While stairs definitely take up space but that is offset when they’re used for storage space, which is what a lot of people tend to prioritize, especially, when they aren’t actual minimalists and need room for their stuff…
We all have our own preferences, and there are often good reasons why some choices would be preferable to most, but there are also reasons other people will make different choices and that has to be understood as well…
Quite right lofts aren’t for everyone, and now I’m one of those people. 10 years ago I would have argued that, but not now. Old age and creaky knee joints have put paid to that idea. Mores the pity.
My partner and I have lived in our 10’ x 28’ tiny house for over a year now. Guests sit on the stairs as well as at our eating bar and on our sofa. We only have one loft, which we love sleeping in, and we are both in our early 60’s. We also entertain frequently and sit outdoors. To each his (or her) own!
As one whom has built THs for 45 yrs I disagree building longer costs more than higher. Again just the stairs space equals 1 lower double bed without any extra length.
And that space can store far more than the stairs.
While some do like or use lofts, they are in the minority by a lot, maybe 10-15%.
Yet many THs have them. What’s up with that? Do TH designers ever listen to potential buyers?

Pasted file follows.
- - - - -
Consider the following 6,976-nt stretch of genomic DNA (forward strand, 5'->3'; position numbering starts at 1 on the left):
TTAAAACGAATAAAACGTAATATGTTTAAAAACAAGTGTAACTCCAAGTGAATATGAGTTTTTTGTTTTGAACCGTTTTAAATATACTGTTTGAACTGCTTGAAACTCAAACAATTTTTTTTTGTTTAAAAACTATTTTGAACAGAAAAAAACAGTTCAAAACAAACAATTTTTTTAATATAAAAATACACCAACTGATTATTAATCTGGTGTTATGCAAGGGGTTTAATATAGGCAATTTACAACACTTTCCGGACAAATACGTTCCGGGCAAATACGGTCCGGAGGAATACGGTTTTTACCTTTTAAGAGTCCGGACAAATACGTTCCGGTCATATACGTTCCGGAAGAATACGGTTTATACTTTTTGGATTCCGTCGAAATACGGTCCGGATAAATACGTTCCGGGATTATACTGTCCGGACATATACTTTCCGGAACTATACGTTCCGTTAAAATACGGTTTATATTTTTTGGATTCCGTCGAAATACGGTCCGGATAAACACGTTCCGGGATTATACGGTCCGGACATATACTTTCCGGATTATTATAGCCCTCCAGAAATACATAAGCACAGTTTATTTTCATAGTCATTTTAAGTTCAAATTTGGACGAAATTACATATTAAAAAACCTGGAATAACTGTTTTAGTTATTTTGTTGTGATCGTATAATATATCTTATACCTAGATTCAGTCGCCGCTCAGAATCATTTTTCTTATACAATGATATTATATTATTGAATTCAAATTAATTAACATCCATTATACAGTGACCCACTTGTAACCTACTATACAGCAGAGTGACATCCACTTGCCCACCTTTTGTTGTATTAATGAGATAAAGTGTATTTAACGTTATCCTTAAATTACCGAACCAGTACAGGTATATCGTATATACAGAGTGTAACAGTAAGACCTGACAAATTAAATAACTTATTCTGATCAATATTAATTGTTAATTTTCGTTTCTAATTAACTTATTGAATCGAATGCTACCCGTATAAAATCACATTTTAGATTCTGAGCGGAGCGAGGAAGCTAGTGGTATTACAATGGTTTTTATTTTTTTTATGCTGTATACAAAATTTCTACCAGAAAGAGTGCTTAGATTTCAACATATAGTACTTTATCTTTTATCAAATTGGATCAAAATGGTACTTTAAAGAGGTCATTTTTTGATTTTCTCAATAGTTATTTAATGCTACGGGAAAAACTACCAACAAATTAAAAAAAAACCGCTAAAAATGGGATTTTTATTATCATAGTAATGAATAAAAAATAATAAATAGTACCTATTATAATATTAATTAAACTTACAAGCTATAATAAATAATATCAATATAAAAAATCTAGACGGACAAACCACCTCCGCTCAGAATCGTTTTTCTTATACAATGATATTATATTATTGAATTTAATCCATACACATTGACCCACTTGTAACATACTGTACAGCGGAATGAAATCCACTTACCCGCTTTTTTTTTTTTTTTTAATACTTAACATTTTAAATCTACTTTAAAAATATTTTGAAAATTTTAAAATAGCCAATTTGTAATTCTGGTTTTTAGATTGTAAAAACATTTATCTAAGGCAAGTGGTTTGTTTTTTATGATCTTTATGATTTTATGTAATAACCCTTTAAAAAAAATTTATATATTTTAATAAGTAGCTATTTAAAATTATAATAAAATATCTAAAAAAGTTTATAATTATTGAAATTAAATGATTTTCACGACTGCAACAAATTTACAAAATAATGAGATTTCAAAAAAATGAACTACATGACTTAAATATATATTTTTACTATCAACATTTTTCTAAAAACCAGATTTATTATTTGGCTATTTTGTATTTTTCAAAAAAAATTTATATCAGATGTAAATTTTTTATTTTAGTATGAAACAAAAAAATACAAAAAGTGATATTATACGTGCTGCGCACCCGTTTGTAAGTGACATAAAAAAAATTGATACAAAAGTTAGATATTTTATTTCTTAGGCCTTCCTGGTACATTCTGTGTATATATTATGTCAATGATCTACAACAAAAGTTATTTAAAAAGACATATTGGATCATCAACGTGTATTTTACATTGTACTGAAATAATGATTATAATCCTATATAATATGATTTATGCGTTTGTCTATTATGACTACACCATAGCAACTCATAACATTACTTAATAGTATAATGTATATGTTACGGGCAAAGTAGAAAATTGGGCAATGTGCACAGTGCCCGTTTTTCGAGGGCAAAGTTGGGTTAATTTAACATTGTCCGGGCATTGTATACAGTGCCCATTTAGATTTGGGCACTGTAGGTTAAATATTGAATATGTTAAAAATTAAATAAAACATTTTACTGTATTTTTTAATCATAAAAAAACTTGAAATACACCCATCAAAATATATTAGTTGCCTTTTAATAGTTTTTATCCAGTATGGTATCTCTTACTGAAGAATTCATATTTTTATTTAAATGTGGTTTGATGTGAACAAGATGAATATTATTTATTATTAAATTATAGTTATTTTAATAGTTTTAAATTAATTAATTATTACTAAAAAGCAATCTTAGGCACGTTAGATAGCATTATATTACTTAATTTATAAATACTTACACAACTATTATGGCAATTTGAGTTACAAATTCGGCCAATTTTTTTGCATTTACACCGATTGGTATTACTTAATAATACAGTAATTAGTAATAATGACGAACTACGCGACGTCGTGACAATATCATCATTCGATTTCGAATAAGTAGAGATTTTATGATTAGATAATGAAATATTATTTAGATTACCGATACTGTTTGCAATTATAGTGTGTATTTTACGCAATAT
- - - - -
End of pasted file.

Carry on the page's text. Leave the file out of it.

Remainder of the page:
And building THs over 8′ high requires more labor as a lot more complicated structure adding costs.
THs are not like boats where everything charged is by the length as there is unlikely to be any difference between a 25′ high and a 30′ low TH to make 2 floor level beds.
Sorry Jerry but I’m just pointing out how the math actually works out and why so many THOWs have lofts despite their issues.
I’m not making up any numbers and actually can point out details like added cost of increasing length includes the cost of the trailer. An example you can look up is Iron Eagle Trailers, for their PAD series designed for THOWs pricing, and see just the difference in price between a 20′ ($4,690) to 30′ ($7,890) adds over $3K to the cost for the amount the length you’d need to add a 8’x10′ bedroom and that’s a standard model trailer but many builders get theirs custom built to order for a specific build, which can costs quite a bit more than a standard model… Along with other cost variables like longer and/or wider means changing the roof, which requires more labor and complexity than the walls but doesn’t need to change at all when you’re only changing height.